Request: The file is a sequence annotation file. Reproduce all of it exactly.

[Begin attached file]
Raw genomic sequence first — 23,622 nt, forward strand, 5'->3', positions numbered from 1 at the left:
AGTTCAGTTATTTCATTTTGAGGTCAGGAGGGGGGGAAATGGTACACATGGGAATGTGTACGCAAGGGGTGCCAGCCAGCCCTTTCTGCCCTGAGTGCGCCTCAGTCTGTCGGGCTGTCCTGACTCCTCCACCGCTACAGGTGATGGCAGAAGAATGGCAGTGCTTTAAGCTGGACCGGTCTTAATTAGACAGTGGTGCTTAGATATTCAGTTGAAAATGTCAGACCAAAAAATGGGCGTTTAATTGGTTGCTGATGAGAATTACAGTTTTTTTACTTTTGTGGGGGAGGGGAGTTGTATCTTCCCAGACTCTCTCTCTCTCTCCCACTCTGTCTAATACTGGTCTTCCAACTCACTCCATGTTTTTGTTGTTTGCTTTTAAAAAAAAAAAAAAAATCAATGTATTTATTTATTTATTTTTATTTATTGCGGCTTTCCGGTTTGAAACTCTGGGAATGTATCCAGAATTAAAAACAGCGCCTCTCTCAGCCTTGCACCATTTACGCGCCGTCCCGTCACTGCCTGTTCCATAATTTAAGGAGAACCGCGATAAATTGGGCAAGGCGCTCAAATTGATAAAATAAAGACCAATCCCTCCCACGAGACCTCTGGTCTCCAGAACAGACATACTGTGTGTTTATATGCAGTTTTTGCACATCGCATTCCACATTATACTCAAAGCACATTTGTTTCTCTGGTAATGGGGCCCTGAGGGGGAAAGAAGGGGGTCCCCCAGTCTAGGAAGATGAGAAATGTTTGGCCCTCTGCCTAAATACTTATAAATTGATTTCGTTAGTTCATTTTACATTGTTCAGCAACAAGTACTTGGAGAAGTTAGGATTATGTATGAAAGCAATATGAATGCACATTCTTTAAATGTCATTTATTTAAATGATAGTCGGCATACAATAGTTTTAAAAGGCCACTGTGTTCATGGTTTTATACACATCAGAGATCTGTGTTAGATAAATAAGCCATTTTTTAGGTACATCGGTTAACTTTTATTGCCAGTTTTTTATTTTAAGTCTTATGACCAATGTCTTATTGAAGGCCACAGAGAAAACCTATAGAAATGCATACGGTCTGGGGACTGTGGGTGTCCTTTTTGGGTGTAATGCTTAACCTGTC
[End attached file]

Raw genomic sequence first — 23,622 nt, forward strand, 5'->3', positions numbered from 1 at the left:
AGTTCAGTTATTTCATTTTGAGGTCAGGAGGGGGGGAAATGGTACACATGGGAATGTGTACGCAAGGGGTGCCAGCCAGCCCTTTCTGCCCTGAGTGCGCCTCAGTCTGTCGGGCTGTCCTGACTCCTCCACCGCTACAGGTGATGGCAGAAGAATGGCAGTGCTTTAAGCTGGACCGGTCTTAATTAGACAGTGGTGCTTAGATATTCAGTTGAAAATGTCAGACCAAAAAATGGGCGTTTAATTGGTTGCTGATGAGAATTACAGTTTTTTTACTTTTGTGGGGGAGGGGAGTTGTATCTTCCCAGACTCTCTCTCTCTCTCCCACTCTGTCTAATACTGGTCTTCCAACTCACTCCATGTTTTTGTTGTTTGCTTTTAAAAAAAAAAAAAAAATCAATGTATTTATTTATTTATTTTTATTTATTGCGGCTTTCCGGTTTGAAACTCTGGGAATGTATCCAGAATTAAAAACAGCGCCTCTCTCAGCCTTGCACCATTTACGCGCCGTCCCGTCACTGCCTGTTCCATAATTTAAGGAGAACCGCGATAAATTGGGCAAGGCGCTCAAATTGATAAAATAAAGACCAATCCCTCCCACGAGACCTCTGGTCTCCAGAACAGACATACTGTGTGTTTATATGCAGTTTTTGCACATCGCATTCCACATTATACTCAAAGCACATTTGTTTCTCTGGTAATGGGGCCCTGAGGGGGAAAGAAGGGGGTCCCCCAGTCTAGGAAGATGAGAAATGTTTGGCCCTCTGCCTAAATACTTATAAATTGATTTCGTTAGTTCATTTTACATTGTTCAGCAACAAGTACTTGGAGAAGTTAGGATTATGTATGAAAGCAATATGAATGCACATTCTTTAAATGTCATTTATTTAAATGATAGTCGGCATACAATAGTTTTAAAAGGCCACTGTGTTCATGGTTTTATACACATCAGAGATCTGTGTTAGATAAATAAGCCATTTTTTAGGTACATCGGTTAACTTTTATTGCCAGTTTTTTATTTTAAGTCTTATGACCAATGTCTTATTGAAGGCCACAGAGAAAACCTATAGAAATGCATACGGTCTGGGGACTGTGGGTGTCCTTTTTGGGTGTAATGCTTAACCTGTC